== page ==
The main reason the above diagram was put here to demonstrate the importance of correctly identifying the entrained beat in other EGMs. Not only EGMs, this can by applied to surface ECGs as well. Certain pattern recognition – e.g. VAV in AVRT requires precise identification of the last entrained beat.The existence of the so called pseudo VAAV response is a direct result of failure to understand / observe the correct entrained last beat. In the above diagram the blue star represents the entrained beat on E2. Recognition of this is important to correctly calculate the PPI.
The other observation is the pulling in (aka “advancement“) of the downstream EGM. Sounds familiar ? – this is the exact thing that happens when you put PVCs during SVT to see what happens to the atrial signal. If its an AVRT and the pacing catheter is in the correct ventricle, an impulse placed during the excitable gap, will “pull” in the downstream atrial electrogram in the same way it happened in the above diagram. The post pacing interval will be same as the TCL and the tachycardia will reset and continue.
Now lets have a similar circuit – but with the electrode away from the path of the wavefront i.e. we are now out of circuit.
As explained in the diagram, when the pacing site is out of the circuit, the post pacing interval is going to be longer than the tachycardia cycle length. This is the central mechanism we use to identify a catheter position in relation to a re-entrant circuit.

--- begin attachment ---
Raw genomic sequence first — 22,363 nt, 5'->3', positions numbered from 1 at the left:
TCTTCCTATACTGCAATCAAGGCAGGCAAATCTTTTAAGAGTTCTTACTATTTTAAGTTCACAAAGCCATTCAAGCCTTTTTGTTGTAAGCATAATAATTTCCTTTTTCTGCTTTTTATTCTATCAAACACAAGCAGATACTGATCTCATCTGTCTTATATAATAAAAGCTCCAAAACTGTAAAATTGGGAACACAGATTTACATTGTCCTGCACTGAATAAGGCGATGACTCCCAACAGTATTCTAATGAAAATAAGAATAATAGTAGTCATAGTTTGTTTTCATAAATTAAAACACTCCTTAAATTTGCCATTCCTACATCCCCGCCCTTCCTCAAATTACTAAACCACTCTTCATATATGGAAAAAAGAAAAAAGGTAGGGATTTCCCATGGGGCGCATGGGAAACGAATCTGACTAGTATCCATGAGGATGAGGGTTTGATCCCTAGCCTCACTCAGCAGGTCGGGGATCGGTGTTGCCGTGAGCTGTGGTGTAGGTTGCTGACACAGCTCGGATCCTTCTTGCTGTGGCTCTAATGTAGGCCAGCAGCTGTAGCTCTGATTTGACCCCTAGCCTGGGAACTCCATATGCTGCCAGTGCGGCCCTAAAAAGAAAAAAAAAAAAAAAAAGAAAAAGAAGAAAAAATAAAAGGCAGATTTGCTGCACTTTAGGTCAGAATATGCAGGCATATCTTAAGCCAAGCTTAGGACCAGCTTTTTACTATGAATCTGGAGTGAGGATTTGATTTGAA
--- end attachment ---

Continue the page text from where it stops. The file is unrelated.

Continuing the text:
Take home message :
- PPI = TCL , in circuit
- PPI > TCL out of circuit
- PPI >>> TCL waaay out of circuit !!
- PPI < TCL you are doing something wrong
Based on the post pacing interval value at various sites, we can determine the closeness of the pacing electrode to the circuit. If the PPI is equal to the TCL -bingo – we are in the circuit. If the PPI is more than the TCL, we need to look in other places and try again
Up to now this is in relation to a single extra stimulus. But the same concept can be applied to a train of impulses. The most important benefit of a train of impulses is that it gives us the ability to get into the excitable gap in any re-entrant circuit. The next section (Entrainment – 2) will discuss this in detail.
Understanding the core principle is more than enough to work out whats going on here. But in practice there are some things to consider.
- In real life, even dead within a circuit, PPI may not exactly match TCL – within an allowance of 30 ms is generally taken as a match
- Cardiac tissue have decremental properties. If the premature impulse is too early – it may cause decremental conduction – leading to not-perfect post pacing interval even when right in the circuit. This is seen when putting PVCs during AVRT – the AV Node decrements and increases AH interval leading to a longer post pacing interval although we expect it to be similar to to the TCL when done from the correct ventricle.
- How to find the diastolic interval to pace – by using a surrogate mark – i.e. the surface ECG or another intracardiac electrogram. Best example would be the His signal during AVRT. Pacing in time with the His signal ensures that the the tachycardia wavfront is coming towards your RV apical catheter and currently you are in the diastolic interval